INDIANAPOLIS — In his second qualifying run at the Indianapolis Motor Speedway on Saturday, Felix Rosenqvist put the rest of the NTT IndyCar Series field on notice that he was a threat for the 2023 Indianapolis 500 pole.
The Swedish racer averaged 233.947 mph around the two-and-a-half mile oval in the No. 6 Arrow McLaren Chevrolet, turning the third-fastest qualifying run ever at IMS. Only Arie Luyendyk’s record-setting run in 1996 and Scott Dixon’s pole run in 2022 were faster.
“I think it’s still a pretty big day for us. I mean, we’ve been good here the last couple years,” Rosenqvist said. “Today to have all the cars in the top eight, in this competition, it’s really hard. We saw with Tony [Kanaan] today, even if he’s doing a perfect job, still things that can outside factors that can play in, it can become really difficult in this field.
“Super proud of the whole team for executing. That last run we did was just phenomenal. Almost in a 234 average. That was pretty mind-blowing how we found so much speed. We weren’t super happy on our first run, so we had two or three reasons to think we were going to go quicker. We kind of put them all together, wow, what a run.”
Teammate Alexander Rossi was second fastest, averaging 233.528 mph. 2021 IndyCar Series champion Alex Palou was third fastest, 233.398 mph.
In a day where 12 drivers were locked into Sunday’s pole shootout and 30 of the 33 starting drivers were locked into the field, there were many surprises through the field. Both AJ Foyt Racing cars made the Top 12 shootout with Santino Ferrucci ninth fastest while rookie driver Benjamin Pedersen was 11th fastest. That would be a surprise since Ferrucci is 22nd in points and Pedersen is 27th.
Also a surprise was the performance of Team Penske. After Josef Newgarden was fastest at April’s open test, the two-time IndyCar Series champion could only qualify 17th after a last ditch-effort to get the No. 2 Chevrolet into the Fast 12 shootout. 2018 Indianapolis 500 winner Will Power posted the 12th fastest time, the only Team Penske entrant fast enough for the shootout.
All four Chip Ganassi Racing Hondas qualified for the Fast 12 shootout with Scott Dixon fifth, Takuma Sato seventh and Marcus Ericsson 10th to join Palou in the Sunday afternoon session.
The bottom of the time sheets detailed a lot of struggle for two teams in particular. Dale Coyne Racing’s David Malukas and Sting Ray Robb were both on the outside looking in until Malukas started his fourth qualification attempt of the day.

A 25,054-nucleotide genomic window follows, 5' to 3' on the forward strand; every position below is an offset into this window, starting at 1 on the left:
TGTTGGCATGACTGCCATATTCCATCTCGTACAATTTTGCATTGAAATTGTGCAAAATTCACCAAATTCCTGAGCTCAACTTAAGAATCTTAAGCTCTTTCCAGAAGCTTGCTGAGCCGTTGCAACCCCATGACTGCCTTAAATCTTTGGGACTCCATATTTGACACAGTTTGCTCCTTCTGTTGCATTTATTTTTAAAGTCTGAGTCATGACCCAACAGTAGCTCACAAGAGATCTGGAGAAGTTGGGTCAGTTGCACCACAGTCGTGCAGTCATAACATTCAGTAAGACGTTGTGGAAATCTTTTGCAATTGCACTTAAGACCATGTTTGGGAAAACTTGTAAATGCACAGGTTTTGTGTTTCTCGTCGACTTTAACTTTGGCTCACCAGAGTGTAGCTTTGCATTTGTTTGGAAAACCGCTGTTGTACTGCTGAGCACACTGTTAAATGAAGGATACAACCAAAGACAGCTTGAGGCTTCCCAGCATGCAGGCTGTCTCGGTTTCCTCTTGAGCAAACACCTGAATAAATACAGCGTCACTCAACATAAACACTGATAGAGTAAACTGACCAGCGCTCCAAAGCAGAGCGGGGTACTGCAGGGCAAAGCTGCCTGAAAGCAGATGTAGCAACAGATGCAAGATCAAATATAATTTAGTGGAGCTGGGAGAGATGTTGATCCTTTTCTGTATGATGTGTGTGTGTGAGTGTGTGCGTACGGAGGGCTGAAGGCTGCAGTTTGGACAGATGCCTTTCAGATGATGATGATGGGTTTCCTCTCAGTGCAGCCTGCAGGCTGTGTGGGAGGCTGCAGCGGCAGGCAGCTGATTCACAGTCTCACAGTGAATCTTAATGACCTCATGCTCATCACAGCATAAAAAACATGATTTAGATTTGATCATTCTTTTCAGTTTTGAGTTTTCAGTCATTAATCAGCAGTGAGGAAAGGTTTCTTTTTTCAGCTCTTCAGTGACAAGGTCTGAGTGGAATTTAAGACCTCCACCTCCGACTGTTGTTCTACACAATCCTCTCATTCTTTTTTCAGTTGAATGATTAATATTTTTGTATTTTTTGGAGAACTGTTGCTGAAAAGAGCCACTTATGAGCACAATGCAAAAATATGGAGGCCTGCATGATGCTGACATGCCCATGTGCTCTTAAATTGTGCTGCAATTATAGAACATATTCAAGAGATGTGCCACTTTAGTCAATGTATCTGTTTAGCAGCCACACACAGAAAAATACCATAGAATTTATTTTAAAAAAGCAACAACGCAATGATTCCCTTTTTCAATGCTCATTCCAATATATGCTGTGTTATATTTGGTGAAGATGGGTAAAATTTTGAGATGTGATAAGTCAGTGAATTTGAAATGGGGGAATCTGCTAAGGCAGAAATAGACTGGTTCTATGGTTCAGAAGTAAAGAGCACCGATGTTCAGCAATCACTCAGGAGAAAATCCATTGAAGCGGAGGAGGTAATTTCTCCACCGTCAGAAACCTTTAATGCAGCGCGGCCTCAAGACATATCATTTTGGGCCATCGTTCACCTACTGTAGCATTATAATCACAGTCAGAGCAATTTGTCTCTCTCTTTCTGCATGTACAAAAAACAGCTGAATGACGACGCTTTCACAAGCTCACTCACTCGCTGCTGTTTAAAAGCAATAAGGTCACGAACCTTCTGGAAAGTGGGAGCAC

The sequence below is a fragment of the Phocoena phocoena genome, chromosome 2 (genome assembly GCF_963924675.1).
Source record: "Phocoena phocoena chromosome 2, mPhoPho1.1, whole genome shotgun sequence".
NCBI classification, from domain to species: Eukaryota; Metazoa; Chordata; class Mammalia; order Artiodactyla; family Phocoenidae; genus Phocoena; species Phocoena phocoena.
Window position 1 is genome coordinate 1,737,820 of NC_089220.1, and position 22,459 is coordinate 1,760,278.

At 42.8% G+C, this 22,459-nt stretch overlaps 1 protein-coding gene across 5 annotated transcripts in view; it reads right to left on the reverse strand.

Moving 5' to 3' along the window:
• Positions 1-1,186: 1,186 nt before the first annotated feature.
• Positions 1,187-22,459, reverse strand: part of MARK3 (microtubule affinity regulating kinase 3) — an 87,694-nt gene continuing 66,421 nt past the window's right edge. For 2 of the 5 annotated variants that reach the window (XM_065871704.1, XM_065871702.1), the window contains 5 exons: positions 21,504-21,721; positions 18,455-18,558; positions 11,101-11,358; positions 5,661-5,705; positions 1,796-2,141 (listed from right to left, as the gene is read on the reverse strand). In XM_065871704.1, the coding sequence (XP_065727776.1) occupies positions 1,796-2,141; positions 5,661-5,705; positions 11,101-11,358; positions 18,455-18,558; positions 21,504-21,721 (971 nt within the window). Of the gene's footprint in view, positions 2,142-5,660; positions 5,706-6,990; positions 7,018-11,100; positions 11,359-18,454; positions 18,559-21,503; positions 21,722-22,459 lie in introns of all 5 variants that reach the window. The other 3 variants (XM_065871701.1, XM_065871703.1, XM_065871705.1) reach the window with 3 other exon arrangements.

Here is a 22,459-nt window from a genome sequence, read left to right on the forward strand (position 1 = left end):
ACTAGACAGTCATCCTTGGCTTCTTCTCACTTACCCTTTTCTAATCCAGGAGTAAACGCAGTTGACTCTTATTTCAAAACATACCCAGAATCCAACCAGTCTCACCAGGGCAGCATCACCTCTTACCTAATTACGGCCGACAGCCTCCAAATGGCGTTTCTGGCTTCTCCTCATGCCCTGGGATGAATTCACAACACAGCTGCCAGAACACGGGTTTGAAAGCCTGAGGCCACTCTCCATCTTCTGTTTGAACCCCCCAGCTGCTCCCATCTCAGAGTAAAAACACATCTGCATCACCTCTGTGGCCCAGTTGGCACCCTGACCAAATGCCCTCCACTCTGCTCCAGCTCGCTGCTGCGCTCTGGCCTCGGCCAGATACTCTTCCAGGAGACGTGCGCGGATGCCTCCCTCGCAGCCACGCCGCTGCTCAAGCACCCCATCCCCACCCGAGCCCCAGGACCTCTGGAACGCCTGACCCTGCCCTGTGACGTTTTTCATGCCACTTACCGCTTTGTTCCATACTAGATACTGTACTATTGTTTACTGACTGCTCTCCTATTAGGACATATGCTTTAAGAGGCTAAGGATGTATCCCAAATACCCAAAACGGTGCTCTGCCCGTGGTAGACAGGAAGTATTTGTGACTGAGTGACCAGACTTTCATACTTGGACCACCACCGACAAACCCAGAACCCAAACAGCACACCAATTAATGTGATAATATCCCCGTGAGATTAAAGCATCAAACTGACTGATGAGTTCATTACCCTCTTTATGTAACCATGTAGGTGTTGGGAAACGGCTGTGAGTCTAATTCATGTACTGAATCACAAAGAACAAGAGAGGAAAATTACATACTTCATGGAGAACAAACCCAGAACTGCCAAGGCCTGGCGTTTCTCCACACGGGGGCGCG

The Chicago native qualified the No. 18 Dale Coyne Racing Honda 23rd, locking into the Top 30 with an average of 231.769 mph, bumping Christian Lundgaard from the Top 30.
Rahal Letterman Lanigan Racing was now in trouble. All three of their full-time drivers were on the outside looking in, as was Sting Ray Robb. Between Graham Rahal, Jack Harvey, Lundgaard and Robb, one of those four drivers will leave Indianapolis without a car to drive in the big race on May 28th after the Last Row Shootout.
Rahal was bumped after his first attempt, and all of his subsequent attempts were not fast enough to make the Top 30 cutoff. Lundgaard was in the Top 30 until the final 20 minutes and none of Harvey’s last two runs were quick enough for the Top 30 either.
There was a bright spot in the Rahal team camp as Katherine Legge qualified 30th, the only one of four RLL drivers to lock their way into the field. Legge also became the fastest woman in Indianapolis 500 history with her average of 231.070 mph in the No. 44 Honda.
The 10th row had two other pleasant surprises, too. Juncos Hollinger Racing changed the chassis on Callum Ilott’s No. 77 Chevrolet and the car was ready for the Saturday morning practice session. Ilott’s first attempt was just a way for the team to feel the car’s capabilities, and the second run of 231.182 mph was fast enough for 28th position.
“It’s been a tough week, a tough month actually from the open test,” Ilott said. “We changed chassis middle of yesterday. I was kind of given an almost impossible task from what some people said. Just tried to keep the confidence high.
“The first run wasn’t great. I don’t think my engineers would even look at the video because they were scared to watch it. We just managed to turn the car around into something that was fast, managed to scrape four laps out of it.”
Qualifying 29th was RC Enerson in the No. 50 Abel Motorsports entry. The part-time entrant was the final team to announce a car for the 2023 Indianapolis 500 and their car ran for the first time on Wednesday morning. Enerson’s sole attempt averaged 231.129 mph, good enough for the middle of the 10th row.
Sunday afternoon will have practice for both the Top 12 and Last Row Shootout challengers before the Top 12 qualifiers begin their session at 2:00 p.m. ET. The Last Row Shootout begins at 4:00 p.m. ET where each car will have at least one guaranteed attempt to qualify in the hour session.
The fastest six cars from the Top 12 Shootout will advance to the Firestone Fast Six, where they will requalify to set the first two rows of the 2023 Indianapolis 500 field.